I hear a lot of people criticize the “institutional church” in various ways. Talk about an easy target! Nonetheless, one of the things that is often implied is that the contemporary church service is a silly later invention with little or no relation to what the apostles actually did. While we have little evidence of what the first century church looked like exactly (home gatherings with meals are most likely), I was surprised to find this pretty detailed account that isn’t much older.
On the day called Sunday, all who live in cities or in the country gather together to one place, and the memoirs of the apostles or the writings of the prophets are read, as long as time permits; then, when the reader has ceased, the president verbally instructs, and exhorts to the imitation of these good things. Then we all rise together and pray, and, as we before said, when our prayer is ended, bread and wine and water are brought, and the president in like manner offers prayers and thanksgivings, according to his ability, and the people assent, saying Amen; and there is a distribution to each, and a participation of that over which thanks have been given, and to those who are absent a portion is sent by the deacons. And they who are well to do, and willing, give what each thinks fit; and what is collected is deposited with the president, who succours the orphans and widows and those who, through sickness or any other cause, are in want, and those who are in bonds and the strangers sojourning among us, and in a word takes care of all who are in need.
-Justin Martyr, First Apology 67
So, let’s see:
- They meet on Sunday as long or as short as time permits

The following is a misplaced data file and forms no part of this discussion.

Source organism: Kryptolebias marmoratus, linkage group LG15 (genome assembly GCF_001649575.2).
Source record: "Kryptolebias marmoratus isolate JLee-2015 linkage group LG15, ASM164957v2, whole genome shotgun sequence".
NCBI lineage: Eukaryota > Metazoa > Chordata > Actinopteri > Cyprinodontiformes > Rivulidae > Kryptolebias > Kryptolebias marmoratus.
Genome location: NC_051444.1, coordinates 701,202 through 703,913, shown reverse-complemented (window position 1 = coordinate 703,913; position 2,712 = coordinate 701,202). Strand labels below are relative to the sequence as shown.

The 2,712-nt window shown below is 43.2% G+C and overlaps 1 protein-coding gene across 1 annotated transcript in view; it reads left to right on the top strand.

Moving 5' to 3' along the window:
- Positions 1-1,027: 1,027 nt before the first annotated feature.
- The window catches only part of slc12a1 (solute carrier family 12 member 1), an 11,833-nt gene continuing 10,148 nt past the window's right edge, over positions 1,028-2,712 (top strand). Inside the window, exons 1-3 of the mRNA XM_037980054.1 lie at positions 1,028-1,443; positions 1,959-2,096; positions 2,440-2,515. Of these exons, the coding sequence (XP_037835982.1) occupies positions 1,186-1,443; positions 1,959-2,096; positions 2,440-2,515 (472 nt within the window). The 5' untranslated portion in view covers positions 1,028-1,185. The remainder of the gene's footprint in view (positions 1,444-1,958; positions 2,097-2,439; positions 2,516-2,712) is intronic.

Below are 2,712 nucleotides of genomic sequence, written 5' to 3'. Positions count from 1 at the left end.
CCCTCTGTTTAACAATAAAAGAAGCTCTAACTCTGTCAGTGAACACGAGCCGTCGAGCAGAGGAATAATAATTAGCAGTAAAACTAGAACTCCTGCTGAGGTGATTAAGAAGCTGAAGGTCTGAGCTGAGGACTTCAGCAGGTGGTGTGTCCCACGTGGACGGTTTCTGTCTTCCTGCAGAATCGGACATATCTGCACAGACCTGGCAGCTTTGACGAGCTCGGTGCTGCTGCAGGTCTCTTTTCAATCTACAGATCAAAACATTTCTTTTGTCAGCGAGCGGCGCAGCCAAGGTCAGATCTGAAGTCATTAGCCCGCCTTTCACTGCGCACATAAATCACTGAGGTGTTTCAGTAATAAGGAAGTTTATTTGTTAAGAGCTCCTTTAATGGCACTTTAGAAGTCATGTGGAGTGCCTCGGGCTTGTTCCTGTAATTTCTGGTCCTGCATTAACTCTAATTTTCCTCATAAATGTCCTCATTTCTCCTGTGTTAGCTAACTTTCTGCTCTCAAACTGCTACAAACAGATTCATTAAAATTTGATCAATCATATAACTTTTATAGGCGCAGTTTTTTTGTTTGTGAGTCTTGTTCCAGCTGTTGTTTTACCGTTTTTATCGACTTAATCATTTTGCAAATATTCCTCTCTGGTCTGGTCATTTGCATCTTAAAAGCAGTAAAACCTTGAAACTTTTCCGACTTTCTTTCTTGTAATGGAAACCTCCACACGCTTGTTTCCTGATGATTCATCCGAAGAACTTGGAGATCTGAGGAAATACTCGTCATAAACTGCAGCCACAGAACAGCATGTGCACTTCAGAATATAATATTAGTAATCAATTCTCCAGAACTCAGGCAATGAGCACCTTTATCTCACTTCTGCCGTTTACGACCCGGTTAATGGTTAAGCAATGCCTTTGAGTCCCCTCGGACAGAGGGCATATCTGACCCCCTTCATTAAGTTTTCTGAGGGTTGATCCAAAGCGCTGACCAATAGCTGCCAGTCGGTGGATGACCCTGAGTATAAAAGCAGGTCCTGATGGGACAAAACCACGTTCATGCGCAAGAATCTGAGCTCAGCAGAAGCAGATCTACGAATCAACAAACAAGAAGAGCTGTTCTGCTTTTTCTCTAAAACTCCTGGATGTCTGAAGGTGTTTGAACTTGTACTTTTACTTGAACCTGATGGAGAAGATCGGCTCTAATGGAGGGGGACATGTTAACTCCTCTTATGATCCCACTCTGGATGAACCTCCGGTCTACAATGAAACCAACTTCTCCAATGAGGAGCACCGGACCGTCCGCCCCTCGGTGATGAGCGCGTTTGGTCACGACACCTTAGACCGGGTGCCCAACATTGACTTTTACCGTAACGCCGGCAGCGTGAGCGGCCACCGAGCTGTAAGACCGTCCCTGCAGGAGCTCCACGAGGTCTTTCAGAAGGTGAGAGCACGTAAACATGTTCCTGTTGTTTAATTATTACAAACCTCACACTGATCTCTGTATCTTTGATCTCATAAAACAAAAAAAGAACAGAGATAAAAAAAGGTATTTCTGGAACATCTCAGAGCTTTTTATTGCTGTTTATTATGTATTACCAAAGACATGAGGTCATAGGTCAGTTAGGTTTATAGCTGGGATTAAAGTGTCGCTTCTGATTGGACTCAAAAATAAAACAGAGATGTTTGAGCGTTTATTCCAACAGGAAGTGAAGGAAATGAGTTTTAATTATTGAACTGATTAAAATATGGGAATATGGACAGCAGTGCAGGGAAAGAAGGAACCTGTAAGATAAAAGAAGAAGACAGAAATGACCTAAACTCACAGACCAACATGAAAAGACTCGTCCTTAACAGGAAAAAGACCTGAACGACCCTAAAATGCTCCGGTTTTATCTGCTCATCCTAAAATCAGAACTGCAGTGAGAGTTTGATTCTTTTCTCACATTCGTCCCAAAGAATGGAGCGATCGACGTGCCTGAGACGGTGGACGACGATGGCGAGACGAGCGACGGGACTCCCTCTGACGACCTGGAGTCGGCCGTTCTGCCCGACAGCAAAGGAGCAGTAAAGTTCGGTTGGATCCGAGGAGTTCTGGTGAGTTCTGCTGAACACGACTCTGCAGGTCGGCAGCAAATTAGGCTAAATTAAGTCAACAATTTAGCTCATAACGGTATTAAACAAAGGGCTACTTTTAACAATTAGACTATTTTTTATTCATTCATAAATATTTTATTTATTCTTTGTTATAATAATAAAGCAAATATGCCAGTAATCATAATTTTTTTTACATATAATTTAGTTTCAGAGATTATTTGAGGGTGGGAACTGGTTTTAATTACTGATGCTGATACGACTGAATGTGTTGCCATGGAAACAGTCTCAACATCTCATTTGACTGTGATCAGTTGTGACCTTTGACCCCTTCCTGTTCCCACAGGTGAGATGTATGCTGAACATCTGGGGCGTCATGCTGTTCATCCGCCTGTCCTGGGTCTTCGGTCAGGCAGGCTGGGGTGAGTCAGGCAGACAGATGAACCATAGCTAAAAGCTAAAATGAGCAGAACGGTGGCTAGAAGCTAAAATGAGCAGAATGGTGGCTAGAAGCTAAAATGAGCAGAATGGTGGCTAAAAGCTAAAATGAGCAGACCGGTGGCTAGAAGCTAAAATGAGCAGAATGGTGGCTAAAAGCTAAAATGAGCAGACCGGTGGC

- They read some from the Old Testament (prophets)
- They read some from the New Testament (apostles)
- The leader gives a teaching and exhortation (sermon)
- They all stand up and pray
- They distribute bread and wine, then pray and eat
- They take up an offering and those “well to do” give some.
- Then they are done.
- (They probably sing somewhere in there, but it’s not mentioned in this account)
- Later that day, the deacons distribute food and money to the poor or absent in the congregation.
So there we go. From AD 150, that looks shockingly like a pretty vanilla church service. There would have been people in the congregation whose parents knew the apostles personally – only one generation removed. Did they stand up and say, “This liturgy and order of service is a bunch of trash! Let’s get back to what Jesus taught us!” No, they didn’t say that. Instead, this is what they actually established. Maybe it’s not such a bad idea.
I’m appealing to history here to argue for the legitimacy of traditional Christian worship gatherings, though I don’t really have any problem with most “alt worship” ideas either.